How many are slaves today?

Slavery has not been abolished. It still exists to varying degrees. That slavery continues to this day cannot be doubted (any human rights organisation will correct you with evidence if you believe otherwise) but how much of it there is depends on how you define servitude. According to UN estimates there are roughly 27 million slaves in the world today. However, another organisation called the Walk Free Foundation has put the total at more like 46 million. They are mostly bonded labourers or debt slaves in India, Pakistan, Bangladesh and Nepal.

But could the numbers be higher still? Think back to the notion of debt bondage and selling oneself into slavery, which we touched upon in part one. What, fundamentally, is the difference between selling yourself to one master for life, and being in a position where you must constantly make your labour available for hire, toiling away for minimal reward while others gain most of the rewards being generated by workers like yourself? Doesn’t that just show a continuum of exploitation from abject slavery to indentured servitude to wage labour? Yes, one could argue that the conditions of wage labour is preferable to outright slavery (at least in a lot of cases) but you cannot really call either condition ‘freedom’. After all, if to be free is to work for oneself and to gain most of the rewards from a job well done (and also to carry the costs of not doing your work competently) then precious few can claim to be truly liberated from the bonds of servitude. For as Federal Reserve expert G Edward Griffin said:

“No matter where you earn money, its origin was a bank and its ultimate destination is a bank…This total of human effort is ultimately for the benefit of those who create fiat money. It is a form of modern serfdom in which the great mass of society works as indentured servants to a ruling class of financial nobility”.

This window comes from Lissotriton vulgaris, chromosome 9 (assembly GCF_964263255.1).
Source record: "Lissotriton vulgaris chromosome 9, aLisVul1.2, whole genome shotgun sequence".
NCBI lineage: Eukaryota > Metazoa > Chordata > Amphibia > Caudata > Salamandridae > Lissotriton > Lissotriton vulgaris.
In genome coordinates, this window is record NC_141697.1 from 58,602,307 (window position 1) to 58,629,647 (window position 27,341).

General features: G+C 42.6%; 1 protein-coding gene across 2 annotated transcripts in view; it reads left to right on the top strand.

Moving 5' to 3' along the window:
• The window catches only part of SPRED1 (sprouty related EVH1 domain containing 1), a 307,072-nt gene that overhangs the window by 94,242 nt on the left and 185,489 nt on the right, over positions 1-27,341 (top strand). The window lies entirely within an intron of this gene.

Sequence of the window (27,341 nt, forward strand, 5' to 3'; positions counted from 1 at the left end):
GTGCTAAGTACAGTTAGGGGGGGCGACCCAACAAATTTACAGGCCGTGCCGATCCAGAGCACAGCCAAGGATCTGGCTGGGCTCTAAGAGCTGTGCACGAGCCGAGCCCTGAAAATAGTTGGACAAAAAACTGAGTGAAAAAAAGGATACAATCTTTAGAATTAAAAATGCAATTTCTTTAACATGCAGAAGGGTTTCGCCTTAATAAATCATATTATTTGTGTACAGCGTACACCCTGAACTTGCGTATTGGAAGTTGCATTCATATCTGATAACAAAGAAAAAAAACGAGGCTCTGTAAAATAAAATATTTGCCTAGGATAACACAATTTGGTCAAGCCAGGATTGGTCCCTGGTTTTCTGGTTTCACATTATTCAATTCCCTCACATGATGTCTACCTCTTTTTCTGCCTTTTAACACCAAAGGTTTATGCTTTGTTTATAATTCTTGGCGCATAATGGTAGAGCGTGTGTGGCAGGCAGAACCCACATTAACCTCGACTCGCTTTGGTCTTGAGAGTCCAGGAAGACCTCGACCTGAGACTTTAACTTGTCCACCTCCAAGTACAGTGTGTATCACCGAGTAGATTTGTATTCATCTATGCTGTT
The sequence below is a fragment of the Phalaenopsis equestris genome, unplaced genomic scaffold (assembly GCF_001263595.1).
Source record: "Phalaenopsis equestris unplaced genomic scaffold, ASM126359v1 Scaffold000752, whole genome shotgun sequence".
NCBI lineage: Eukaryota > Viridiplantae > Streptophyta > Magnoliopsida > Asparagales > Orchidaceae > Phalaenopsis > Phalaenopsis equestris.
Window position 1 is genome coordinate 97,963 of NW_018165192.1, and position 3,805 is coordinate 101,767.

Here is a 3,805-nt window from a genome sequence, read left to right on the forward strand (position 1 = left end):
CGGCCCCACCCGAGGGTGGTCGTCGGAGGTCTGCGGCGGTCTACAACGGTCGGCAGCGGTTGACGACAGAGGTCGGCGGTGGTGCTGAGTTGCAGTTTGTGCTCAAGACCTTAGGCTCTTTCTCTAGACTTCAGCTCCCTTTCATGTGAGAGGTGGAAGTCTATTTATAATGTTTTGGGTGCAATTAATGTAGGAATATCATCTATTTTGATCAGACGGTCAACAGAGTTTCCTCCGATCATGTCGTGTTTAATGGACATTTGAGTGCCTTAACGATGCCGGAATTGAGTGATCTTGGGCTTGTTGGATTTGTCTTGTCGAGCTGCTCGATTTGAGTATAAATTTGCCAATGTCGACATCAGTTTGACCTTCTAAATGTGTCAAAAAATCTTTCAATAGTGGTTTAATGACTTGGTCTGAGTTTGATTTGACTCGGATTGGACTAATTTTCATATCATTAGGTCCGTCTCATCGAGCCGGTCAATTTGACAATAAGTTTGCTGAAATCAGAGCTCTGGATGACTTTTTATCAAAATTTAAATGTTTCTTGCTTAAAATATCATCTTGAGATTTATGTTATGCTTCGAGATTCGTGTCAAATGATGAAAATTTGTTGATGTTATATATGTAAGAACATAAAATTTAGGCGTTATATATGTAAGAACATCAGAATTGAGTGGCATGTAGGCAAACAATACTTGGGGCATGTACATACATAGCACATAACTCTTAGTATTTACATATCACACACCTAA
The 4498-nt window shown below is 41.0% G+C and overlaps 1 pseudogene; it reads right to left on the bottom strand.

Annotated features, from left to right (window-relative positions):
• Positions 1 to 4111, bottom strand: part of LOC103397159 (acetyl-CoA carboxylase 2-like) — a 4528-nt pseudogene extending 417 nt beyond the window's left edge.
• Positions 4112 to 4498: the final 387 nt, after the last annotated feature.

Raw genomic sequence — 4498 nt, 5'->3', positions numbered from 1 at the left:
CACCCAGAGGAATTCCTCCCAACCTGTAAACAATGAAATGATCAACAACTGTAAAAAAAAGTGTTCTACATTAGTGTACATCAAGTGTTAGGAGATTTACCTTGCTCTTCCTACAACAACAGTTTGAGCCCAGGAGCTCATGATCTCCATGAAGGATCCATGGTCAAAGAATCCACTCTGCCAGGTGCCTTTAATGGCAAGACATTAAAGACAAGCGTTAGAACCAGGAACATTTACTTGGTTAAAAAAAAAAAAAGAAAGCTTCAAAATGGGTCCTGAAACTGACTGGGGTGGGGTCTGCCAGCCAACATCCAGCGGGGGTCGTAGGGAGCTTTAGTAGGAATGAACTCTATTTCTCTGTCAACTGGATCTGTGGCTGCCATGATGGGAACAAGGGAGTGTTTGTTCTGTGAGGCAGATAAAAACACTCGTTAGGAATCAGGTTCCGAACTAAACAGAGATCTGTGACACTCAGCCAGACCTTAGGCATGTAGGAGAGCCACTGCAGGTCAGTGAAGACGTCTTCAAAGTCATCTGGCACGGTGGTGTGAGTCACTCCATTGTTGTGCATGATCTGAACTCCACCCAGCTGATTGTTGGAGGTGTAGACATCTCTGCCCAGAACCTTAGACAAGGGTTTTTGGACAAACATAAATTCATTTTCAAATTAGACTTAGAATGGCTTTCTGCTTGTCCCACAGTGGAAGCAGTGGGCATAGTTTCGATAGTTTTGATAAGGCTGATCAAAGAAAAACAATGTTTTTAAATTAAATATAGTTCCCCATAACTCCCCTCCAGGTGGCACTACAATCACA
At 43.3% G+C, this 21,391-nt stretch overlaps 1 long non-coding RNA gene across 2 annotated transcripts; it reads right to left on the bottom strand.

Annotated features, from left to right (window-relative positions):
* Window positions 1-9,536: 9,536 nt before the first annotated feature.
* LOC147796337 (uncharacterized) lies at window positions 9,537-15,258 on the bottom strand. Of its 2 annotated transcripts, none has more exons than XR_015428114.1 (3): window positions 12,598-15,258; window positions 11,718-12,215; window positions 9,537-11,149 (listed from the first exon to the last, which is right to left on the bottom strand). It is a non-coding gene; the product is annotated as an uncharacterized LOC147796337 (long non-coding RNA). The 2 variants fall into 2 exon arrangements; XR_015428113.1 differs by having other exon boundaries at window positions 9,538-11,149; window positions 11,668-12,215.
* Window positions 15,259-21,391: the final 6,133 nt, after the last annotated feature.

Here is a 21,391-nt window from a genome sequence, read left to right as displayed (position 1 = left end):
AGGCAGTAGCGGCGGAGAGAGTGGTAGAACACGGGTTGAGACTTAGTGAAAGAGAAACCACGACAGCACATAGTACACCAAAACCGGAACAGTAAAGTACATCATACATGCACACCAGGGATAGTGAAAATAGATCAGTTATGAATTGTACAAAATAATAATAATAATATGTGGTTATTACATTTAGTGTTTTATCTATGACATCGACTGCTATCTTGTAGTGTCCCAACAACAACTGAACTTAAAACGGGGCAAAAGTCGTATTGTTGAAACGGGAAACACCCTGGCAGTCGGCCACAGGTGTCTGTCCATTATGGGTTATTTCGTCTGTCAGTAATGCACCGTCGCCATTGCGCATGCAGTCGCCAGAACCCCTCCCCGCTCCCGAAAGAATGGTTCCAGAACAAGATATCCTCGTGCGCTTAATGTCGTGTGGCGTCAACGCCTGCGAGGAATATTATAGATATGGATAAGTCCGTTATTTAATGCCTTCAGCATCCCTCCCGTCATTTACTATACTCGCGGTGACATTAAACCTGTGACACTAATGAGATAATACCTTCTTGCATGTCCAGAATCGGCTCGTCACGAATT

If Robinson’s argument is valid, the true number of slaves in the world today would be counted in the billions.


At the beginning of this series a question was posed: Is the popular portrayal of slavery’s end incorrect? We have seen how slavery did not just get abolished with the passing of an Act, creating a gulf between the un-free past and the liberated now. Rather, escape from slavery has been a long process that has made only modest progress in breaking the bonds of servitude and, in some cases, none at all. Progress toward freedom is so slow because, at its very root, market capitalism contains the socioeconomic structures that have given rise to exploitation since the Neolithic period: Systems that justify competition, self-interest, hierarchy and inequality, perpetuating scarcity and profiteering from the growing environmental and social fallout of negative externalities by exploiting the vulnerabilities lower class people and developing nations feel under such circumstances.

Yes, to some extent progress has been made. But not as much as we are lead to believe by apologists for capitalism and certainly nowhere near enough compared to what is technically possible. For example, much is made of the apparent reduction in abject poverty around the world (a condition most likely to result in exploitation). But what’s not appreciated is that such results are obtained by using an infeasibly low threshold for an absolute minimum wage. On the other hand, were we to use the ‘Ethical Poverty Line’ devised by Peter Edward (set at about $7.40 a day), then 4.2 billion people or 60 percent of the world remain in an impoverished state, ripe for exploitation.

Or consider that it would cost about $30 billion a year to end world hunger and that the 1800 billionaires in the world could provide such provision for 200 years and still have roughly $500 million each. It is disgusting that malnourishment and other forms of deprivation that are completely unnecessary continue to exist. The reason they persist is because market capitalism profits from servicing the problems they generate, and really has no interest in bringing about an end to scarcity because assumptions of scarcity are fundamental to how this competitive system works. If you add up all the deaths caused by various negative externalities ultimately traceable to market competition’s root socioeconomic orientation, capitalism has killed more people than all of the 20th century’s despots combined, and has enslaved more people than any other system in history.


“The New Human Rights Movement” by Peter Joseph

“The Creature From Jekyll Island” by Edward G. Robinson

“Modernising Money” by Joseph Lietar

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3 Responses to On Slavery

  1. Oh fuck I love you so much baby.

    Look at my pic btw. That’s me.